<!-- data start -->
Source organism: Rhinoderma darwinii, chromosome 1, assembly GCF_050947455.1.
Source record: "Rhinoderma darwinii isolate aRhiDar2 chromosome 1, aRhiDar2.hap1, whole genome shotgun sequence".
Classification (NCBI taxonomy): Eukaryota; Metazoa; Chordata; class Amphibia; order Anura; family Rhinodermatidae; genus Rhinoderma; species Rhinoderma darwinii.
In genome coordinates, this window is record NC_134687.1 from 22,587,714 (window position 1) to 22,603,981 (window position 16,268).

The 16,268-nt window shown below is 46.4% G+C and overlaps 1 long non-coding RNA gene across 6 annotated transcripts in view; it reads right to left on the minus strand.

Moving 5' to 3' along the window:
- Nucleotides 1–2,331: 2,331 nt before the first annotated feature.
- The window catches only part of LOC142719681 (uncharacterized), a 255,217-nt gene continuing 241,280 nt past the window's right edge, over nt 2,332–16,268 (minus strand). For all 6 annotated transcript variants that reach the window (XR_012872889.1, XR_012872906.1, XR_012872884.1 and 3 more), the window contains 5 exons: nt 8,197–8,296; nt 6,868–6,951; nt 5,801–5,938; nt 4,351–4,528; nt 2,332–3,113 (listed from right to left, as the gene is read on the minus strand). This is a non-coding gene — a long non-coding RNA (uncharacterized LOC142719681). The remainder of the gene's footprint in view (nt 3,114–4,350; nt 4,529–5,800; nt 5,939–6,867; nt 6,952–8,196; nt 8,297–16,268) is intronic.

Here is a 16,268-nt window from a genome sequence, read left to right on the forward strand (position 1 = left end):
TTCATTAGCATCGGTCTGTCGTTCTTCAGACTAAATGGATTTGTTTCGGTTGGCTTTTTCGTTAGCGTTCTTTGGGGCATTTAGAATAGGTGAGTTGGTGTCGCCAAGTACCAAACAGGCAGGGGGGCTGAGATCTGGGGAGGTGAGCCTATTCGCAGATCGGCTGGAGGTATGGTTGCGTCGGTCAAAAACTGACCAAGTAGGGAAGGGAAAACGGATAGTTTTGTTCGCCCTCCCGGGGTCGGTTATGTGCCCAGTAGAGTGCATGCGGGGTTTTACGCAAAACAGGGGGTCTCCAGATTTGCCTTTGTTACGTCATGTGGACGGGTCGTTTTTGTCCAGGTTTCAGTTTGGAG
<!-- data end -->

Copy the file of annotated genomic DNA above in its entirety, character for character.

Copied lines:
Source organism: Rhinoderma darwinii, chromosome 1, assembly GCF_050947455.1.
Source record: "Rhinoderma darwinii isolate aRhiDar2 chromosome 1, aRhiDar2.hap1, whole genome shotgun sequence".
Classification (NCBI taxonomy): Eukaryota; Metazoa; Chordata; class Amphibia; order Anura; family Rhinodermatidae; genus Rhinoderma; species Rhinoderma darwinii.
In genome coordinates, this window is record NC_134687.1 from 22,587,714 (window position 1) to 22,603,981 (window position 16,268).

The 16,268-nt window shown below is 46.4% G+C and overlaps 1 long non-coding RNA gene across 6 annotated transcripts in view; it reads right to left on the minus strand.

Moving 5' to 3' along the window:
- Nucleotides 1–2,331: 2,331 nt before the first annotated feature.
- The window catches only part of LOC142719681 (uncharacterized), a 255,217-nt gene continuing 241,280 nt past the window's right edge, over nt 2,332–16,268 (minus strand). For all 6 annotated transcript variants that reach the window (XR_012872889.1, XR_012872906.1, XR_012872884.1 and 3 more), the window contains 5 exons: nt 8,197–8,296; nt 6,868–6,951; nt 5,801–5,938; nt 4,351–4,528; nt 2,332–3,113 (listed from right to left, as the gene is read on the minus strand). This is a non-coding gene — a long non-coding RNA (uncharacterized LOC142719681). The remainder of the gene's footprint in view (nt 3,114–4,350; nt 4,529–5,800; nt 5,939–6,867; nt 6,952–8,196; nt 8,297–16,268) is intronic.

Here is a 16,268-nt window from a genome sequence, read left to right on the forward strand (position 1 = left end):
TTCATTAGCATCGGTCTGTCGTTCTTCAGACTAAATGGATTTGTTTCGGTTGGCTTTTTCGTTAGCGTTCTTTGGGGCATTTAGAATAGGTGAGTTGGTGTCGCCAAGTACCAAACAGGCAGGGGGGCTGAGATCTGGGGAGGTGAGCCTATTCGCAGATCGGCTGGAGGTATGGTTGCGTCGGTCAAAAACTGACCAAGTAGGGAAGGGAAAACGGATAGTTTTGTTCGCCCTCCCGGGGTCGGTTATGTGCCCAGTAGAGTGCATGCGGGGTTTTACGCAAAACAGGGGGTCTCCAGATTTGCCTTTGTTACGTCATGTGGACGGGTCGTTTTTGTCCAGGTTTCAGTTTGGAG